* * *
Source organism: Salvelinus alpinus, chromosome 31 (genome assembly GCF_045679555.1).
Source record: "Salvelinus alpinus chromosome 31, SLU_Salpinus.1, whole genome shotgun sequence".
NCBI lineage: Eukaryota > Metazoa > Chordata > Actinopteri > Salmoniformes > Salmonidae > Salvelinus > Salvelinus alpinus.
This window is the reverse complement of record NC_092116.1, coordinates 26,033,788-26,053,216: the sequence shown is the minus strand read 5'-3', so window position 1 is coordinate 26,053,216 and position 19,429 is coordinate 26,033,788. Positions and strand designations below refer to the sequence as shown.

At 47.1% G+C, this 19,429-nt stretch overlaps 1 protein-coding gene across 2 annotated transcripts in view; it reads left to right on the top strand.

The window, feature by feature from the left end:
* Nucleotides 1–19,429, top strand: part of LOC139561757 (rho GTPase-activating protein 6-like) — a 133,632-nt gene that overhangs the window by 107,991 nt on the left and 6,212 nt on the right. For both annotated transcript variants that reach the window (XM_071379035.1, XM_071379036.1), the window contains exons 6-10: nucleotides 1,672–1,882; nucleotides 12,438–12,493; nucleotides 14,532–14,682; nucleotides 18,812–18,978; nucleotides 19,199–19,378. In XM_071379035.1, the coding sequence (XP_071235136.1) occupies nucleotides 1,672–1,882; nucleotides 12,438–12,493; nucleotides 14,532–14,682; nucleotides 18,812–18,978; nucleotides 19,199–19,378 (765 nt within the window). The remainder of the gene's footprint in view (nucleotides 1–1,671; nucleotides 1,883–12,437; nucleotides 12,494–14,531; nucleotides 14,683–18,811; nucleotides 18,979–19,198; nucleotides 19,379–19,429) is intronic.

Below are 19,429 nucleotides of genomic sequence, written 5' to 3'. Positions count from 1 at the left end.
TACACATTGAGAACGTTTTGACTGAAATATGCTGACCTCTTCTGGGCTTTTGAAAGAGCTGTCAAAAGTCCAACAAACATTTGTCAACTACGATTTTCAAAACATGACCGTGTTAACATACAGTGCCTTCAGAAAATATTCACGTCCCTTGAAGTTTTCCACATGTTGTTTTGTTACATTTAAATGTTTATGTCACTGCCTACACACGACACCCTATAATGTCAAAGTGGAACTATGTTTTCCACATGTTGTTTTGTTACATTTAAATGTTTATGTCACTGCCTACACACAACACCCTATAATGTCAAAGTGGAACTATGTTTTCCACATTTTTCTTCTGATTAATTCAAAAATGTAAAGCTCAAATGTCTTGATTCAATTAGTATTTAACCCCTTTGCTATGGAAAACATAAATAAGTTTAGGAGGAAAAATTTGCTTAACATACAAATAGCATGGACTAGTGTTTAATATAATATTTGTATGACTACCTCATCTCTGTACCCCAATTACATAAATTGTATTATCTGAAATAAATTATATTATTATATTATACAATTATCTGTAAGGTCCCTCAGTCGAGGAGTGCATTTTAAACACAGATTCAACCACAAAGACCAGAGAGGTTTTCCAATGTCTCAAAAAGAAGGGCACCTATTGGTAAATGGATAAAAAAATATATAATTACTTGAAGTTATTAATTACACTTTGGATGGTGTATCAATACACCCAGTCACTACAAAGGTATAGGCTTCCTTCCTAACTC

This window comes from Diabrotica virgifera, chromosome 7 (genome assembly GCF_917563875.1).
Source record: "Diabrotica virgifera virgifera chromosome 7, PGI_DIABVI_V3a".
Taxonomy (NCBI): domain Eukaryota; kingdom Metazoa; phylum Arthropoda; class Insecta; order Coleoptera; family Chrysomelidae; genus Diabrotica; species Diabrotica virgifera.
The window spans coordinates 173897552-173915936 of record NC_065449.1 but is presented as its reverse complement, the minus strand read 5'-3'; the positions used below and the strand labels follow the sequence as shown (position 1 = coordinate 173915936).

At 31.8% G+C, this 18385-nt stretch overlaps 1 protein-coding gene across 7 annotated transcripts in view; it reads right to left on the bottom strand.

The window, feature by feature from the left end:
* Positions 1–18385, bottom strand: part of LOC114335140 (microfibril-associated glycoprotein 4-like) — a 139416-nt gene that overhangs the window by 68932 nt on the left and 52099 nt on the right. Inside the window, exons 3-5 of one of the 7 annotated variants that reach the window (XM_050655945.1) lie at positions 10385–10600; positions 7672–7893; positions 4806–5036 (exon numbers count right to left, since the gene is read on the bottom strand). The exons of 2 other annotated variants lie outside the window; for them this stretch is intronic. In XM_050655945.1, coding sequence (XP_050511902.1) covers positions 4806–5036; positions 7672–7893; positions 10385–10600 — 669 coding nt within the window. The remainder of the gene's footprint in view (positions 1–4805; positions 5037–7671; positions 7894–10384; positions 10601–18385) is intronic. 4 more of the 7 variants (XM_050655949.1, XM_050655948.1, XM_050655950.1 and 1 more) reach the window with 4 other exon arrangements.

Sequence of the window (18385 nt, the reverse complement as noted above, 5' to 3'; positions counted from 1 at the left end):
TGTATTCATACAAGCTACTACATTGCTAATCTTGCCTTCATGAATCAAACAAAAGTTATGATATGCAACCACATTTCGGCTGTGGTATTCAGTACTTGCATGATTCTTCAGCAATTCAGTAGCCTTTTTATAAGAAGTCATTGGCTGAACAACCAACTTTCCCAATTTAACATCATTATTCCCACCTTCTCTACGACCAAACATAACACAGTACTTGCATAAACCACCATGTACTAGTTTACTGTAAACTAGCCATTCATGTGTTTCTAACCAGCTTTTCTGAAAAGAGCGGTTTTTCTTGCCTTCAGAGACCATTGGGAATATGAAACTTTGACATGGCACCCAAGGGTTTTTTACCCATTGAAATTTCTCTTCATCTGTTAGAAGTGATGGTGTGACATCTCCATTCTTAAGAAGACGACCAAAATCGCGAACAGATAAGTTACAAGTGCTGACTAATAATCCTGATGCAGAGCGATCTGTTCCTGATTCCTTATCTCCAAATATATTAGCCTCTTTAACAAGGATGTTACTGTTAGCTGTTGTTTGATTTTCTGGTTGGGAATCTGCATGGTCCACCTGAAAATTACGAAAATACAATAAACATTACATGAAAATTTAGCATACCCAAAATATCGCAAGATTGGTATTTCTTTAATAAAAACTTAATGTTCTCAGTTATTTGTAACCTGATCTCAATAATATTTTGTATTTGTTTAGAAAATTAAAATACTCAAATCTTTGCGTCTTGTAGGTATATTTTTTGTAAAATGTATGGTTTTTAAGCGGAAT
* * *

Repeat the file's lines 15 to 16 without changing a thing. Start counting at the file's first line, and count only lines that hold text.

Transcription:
The window, feature by feature from the left end:
* Positions 1–18385, bottom strand: part of LOC114335140 (microfibril-associated glycoprotein 4-like) — a 139416-nt gene that overhangs the window by 68932 nt on the left and 52099 nt on the right. Inside the window, exons 3-5 of one of the 7 annotated variants that reach the window (XM_050655945.1) lie at positions 10385–10600; positions 7672–7893; positions 4806–5036 (exon numbers count right to left, since the gene is read on the bottom strand). The exons of 2 other annotated variants lie outside the window; for them this stretch is intronic. In XM_050655945.1, coding sequence (XP_050511902.1) covers positions 4806–5036; positions 7672–7893; positions 10385–10600 — 669 coding nt within the window. The remainder of the gene's footprint in view (positions 1–4805; positions 5037–7671; positions 7894–10384; positions 10601–18385) is intronic. 4 more of the 7 variants (XM_050655949.1, XM_050655948.1, XM_050655950.1 and 1 more) reach the window with 4 other exon arrangements.